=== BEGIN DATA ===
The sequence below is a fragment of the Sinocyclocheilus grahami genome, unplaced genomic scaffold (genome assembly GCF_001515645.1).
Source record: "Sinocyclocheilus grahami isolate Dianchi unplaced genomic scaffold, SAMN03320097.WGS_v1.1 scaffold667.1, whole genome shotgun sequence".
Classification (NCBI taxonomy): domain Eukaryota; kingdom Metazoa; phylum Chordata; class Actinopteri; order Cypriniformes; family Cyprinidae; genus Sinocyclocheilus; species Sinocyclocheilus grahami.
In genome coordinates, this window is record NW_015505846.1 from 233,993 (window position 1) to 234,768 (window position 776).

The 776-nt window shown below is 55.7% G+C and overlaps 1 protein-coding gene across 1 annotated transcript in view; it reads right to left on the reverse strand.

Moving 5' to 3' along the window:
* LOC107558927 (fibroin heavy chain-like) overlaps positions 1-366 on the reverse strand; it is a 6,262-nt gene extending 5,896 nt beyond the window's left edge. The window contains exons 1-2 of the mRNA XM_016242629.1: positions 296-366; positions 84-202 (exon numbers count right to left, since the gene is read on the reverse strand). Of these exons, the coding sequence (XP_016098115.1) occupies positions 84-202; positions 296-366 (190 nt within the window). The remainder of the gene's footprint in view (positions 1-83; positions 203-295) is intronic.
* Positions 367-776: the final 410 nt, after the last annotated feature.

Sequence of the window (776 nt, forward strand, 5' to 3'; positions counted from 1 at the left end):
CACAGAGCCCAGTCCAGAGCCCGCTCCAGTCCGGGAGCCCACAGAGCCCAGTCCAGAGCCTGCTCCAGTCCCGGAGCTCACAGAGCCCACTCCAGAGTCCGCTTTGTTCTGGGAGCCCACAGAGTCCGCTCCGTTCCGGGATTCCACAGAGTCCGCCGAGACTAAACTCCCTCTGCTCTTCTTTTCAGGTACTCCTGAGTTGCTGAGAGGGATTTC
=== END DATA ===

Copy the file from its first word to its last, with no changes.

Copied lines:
The sequence below is a fragment of the Sinocyclocheilus grahami genome, unplaced genomic scaffold (genome assembly GCF_001515645.1).
Source record: "Sinocyclocheilus grahami isolate Dianchi unplaced genomic scaffold, SAMN03320097.WGS_v1.1 scaffold667.1, whole genome shotgun sequence".
Classification (NCBI taxonomy): domain Eukaryota; kingdom Metazoa; phylum Chordata; class Actinopteri; order Cypriniformes; family Cyprinidae; genus Sinocyclocheilus; species Sinocyclocheilus grahami.
In genome coordinates, this window is record NW_015505846.1 from 233,993 (window position 1) to 234,768 (window position 776).

The 776-nt window shown below is 55.7% G+C and overlaps 1 protein-coding gene across 1 annotated transcript in view; it reads right to left on the reverse strand.

Moving 5' to 3' along the window:
* LOC107558927 (fibroin heavy chain-like) overlaps positions 1-366 on the reverse strand; it is a 6,262-nt gene extending 5,896 nt beyond the window's left edge. The window contains exons 1-2 of the mRNA XM_016242629.1: positions 296-366; positions 84-202 (exon numbers count right to left, since the gene is read on the reverse strand). Of these exons, the coding sequence (XP_016098115.1) occupies positions 84-202; positions 296-366 (190 nt within the window). The remainder of the gene's footprint in view (positions 1-83; positions 203-295) is intronic.
* Positions 367-776: the final 410 nt, after the last annotated feature.

Sequence of the window (776 nt, forward strand, 5' to 3'; positions counted from 1 at the left end):
CACAGAGCCCAGTCCAGAGCCCGCTCCAGTCCGGGAGCCCACAGAGCCCAGTCCAGAGCCTGCTCCAGTCCCGGAGCTCACAGAGCCCACTCCAGAGTCCGCTTTGTTCTGGGAGCCCACAGAGTCCGCTCCGTTCCGGGATTCCACAGAGTCCGCCGAGACTAAACTCCCTCTGCTCTTCTTTTCAGGTACTCCTGAGTTGCTGAGAGGGATTTC